Lisa Aiken, fashion director at American online retailer Moda Operandi, shares her highlights from the second day of London Fashion Week.
Following on from a first day filled with new names, London Fashion Week turned its attention to more emerging names and contemporary stars on day two.
The schedule was dotted with several buzzed-about names, such as Halpern and Molly Goddard, commercial hits such as Rejina Pyo, and LFW mainstays including Marques Almeida and House of Holland.
The headline acts for the day were disco-drama laden Halpern and Molly Goddard. The latter’s show in a retro leisure centre presented a strong counterpoint between fashion week drama – Goddard’s signature exuberant tulle concoctions – and more commercial items. Cotton dresses and floral organzas featured the baby-doll silhouette and balloon sleeves the brand has been instrumental in popularising in recent seasons. The high-volume silhouette is still going strong, both on and off the catwalks.
Elsewhere on the schedule, contemporary womenswear brand Rejina Pyo debuted her first menswear offers for spring 20 alongside a characteristically sculptural and colourful womenswear offer, which was part retro boardroom, part chic riviera summer.
House of Holland, which showed in the elegantly dramatic gas cylinders at King’s Cross, also showed menswear for the first time, as part of an activewear collaboration with Chinese sports brand Xtep, in a wider collection dubbed “Dance the Pain Away”. Trends on day two continued to favour the 1980s, and tie-dye, ruching and silky textures also made several appearances.
Colour continued to be a focus: there were pastels galore at Fyodor Golan and bold brights at House of Holland and Ports 1961. Bold bluebird-toned shoes – from boots to sandals – emerged as an eye-catching accessories trend, spotted at Molly Goddard, Rejina Pyo and Awake.
Pyjama dressing, from satin sets to slip dresses, also emerged as a popular motif:- slinky, comfortable and sexy in equal measure.
Lisa a crop
Lisa Aiken, fashion director for Moda Operandi, shares her view on the day.
Why do you attend LFW?
London is an integral part of the international fashion calendar. I don’t believe its relevance is even in question, as the line-up of designers is stronger than ever.
It is widely recognised that London is a creative hub and often a focal point for new ideas and emerging talent. However, many of the brands on schedule have managed to scale their businesses very successfully with strong wholesale distribution.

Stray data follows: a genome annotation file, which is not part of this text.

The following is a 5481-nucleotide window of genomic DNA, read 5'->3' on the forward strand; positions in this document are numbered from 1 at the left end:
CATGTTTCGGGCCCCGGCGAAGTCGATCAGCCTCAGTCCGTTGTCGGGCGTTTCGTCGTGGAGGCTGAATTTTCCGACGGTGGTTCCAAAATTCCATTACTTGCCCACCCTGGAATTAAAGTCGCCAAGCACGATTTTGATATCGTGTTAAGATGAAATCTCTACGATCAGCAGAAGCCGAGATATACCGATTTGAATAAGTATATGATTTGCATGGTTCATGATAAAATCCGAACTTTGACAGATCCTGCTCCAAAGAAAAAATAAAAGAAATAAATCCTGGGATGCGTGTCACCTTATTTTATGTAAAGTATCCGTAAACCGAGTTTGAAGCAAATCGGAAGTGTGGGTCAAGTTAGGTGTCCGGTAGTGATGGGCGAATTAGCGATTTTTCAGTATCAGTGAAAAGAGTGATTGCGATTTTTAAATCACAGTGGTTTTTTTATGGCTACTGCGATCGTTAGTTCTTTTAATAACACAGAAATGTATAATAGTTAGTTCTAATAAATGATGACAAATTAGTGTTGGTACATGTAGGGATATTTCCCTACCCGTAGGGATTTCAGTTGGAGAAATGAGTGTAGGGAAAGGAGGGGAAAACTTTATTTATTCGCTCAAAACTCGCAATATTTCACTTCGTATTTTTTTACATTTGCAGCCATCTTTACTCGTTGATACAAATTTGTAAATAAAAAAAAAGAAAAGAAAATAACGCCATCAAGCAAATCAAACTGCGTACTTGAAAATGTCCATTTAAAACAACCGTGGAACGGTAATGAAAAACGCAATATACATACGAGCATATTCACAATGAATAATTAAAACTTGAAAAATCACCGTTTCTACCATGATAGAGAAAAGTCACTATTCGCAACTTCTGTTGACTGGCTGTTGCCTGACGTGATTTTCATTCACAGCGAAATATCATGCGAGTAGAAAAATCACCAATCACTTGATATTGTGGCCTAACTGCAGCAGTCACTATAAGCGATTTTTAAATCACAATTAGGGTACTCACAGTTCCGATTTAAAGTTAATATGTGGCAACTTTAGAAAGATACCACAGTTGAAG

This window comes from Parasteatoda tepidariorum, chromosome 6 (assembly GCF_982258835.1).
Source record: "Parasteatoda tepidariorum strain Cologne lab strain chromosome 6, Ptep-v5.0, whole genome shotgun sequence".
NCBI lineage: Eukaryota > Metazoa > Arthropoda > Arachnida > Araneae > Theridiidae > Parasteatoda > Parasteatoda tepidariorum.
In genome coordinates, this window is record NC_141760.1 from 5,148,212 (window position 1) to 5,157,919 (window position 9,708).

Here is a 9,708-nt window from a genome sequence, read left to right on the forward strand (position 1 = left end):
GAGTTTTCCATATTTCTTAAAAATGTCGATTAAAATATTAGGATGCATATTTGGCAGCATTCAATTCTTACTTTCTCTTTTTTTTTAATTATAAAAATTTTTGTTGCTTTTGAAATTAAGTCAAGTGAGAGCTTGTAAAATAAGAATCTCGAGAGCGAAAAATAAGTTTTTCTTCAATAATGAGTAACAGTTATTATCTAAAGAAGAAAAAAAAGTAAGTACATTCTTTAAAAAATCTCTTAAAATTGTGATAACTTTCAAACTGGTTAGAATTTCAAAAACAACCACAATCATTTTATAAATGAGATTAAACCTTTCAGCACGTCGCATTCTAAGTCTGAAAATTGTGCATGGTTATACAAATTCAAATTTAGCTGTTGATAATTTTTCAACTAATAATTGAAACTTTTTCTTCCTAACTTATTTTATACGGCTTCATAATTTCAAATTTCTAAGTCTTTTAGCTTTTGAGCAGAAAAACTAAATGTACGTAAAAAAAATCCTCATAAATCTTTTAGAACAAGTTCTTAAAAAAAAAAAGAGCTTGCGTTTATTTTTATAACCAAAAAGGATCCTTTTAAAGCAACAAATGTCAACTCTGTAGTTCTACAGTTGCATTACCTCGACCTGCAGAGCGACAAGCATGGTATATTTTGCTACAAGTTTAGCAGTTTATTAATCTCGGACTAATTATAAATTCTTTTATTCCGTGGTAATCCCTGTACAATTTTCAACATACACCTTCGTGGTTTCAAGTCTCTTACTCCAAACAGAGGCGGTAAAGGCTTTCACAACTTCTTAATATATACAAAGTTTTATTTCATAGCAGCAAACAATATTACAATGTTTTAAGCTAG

It is a delicate ecosystem that balances creativity and commercial success.
How was today at LFW?
Overall, it was a strong line-up. Molly Goddard, Rejina Pyo and AWAKE all stood out for their elevated design aesthetic and evolution within existing signature ideas. The day was a good mix of established runway collections and presentations from emerging talents.
Are there any trends or must-buys emerging from the collections so far?
Interesting colour combinations with unexpected pairings and new neutrals. A new approach to tailoring that will move [the Moda Operandi customer] on from the blazer silhouette, which she is fond of. Organza and sheer fabrics, as well as exaggerated volumes are also emerging in various guises, alongside overtly feminine details
What are you looking for in the LFW shows this season?
Our intention in London is always to continue to build upon our existing partnerships, as well as scout for newness and champion emerging designers.
How were the New York shows?
New York had a strong season. Some of the established players delivered wonderful collections and there was also more of a presence from the emerging designers.
Tommy Ton’s Deveaux was one of my highlights. The show had such upbeat energy: everyone left smiling. His collections have a capsuled approach to clothing and have gone from strength to strength.
Despite being a young brand, Khaite feels so established. I loved the overtly feminine yet modern necklines, romantic interior inspired prints and the tulle evening wear the brand is known for. Other collections I was drawn to were Proenza Schouler, Gabriela Hearst and The Row.
Are there any designers you are looking forward to seeing in the international collections?
Collectively, the industry is eager to see Bottega Veneta in Milan. Its designer, Daniel Lee, is establishing himself as the designer to set the tone, and current trade is following suit. The Moda client is very much responding to his hybrid of modernism and a powerful sensuality.
London Fashion Week: day two, buyer diary